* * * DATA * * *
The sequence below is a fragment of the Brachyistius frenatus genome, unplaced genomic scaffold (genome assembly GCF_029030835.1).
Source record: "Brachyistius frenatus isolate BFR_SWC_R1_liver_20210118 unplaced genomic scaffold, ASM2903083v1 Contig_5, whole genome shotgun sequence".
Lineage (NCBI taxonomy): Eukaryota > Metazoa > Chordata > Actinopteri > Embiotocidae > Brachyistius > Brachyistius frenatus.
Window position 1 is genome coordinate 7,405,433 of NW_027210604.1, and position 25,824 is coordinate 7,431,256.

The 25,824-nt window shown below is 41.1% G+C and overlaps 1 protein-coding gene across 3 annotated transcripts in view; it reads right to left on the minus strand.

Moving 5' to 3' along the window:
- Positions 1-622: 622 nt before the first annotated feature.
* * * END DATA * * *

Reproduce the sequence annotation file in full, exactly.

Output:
The sequence below is a fragment of the Brachyistius frenatus genome, unplaced genomic scaffold (genome assembly GCF_029030835.1).
Source record: "Brachyistius frenatus isolate BFR_SWC_R1_liver_20210118 unplaced genomic scaffold, ASM2903083v1 Contig_5, whole genome shotgun sequence".
Lineage (NCBI taxonomy): Eukaryota > Metazoa > Chordata > Actinopteri > Embiotocidae > Brachyistius > Brachyistius frenatus.
Window position 1 is genome coordinate 7,405,433 of NW_027210604.1, and position 25,824 is coordinate 7,431,256.

The 25,824-nt window shown below is 41.1% G+C and overlaps 1 protein-coding gene across 3 annotated transcripts in view; it reads right to left on the minus strand.

Moving 5' to 3' along the window:
- Positions 1-622: 622 nt before the first annotated feature.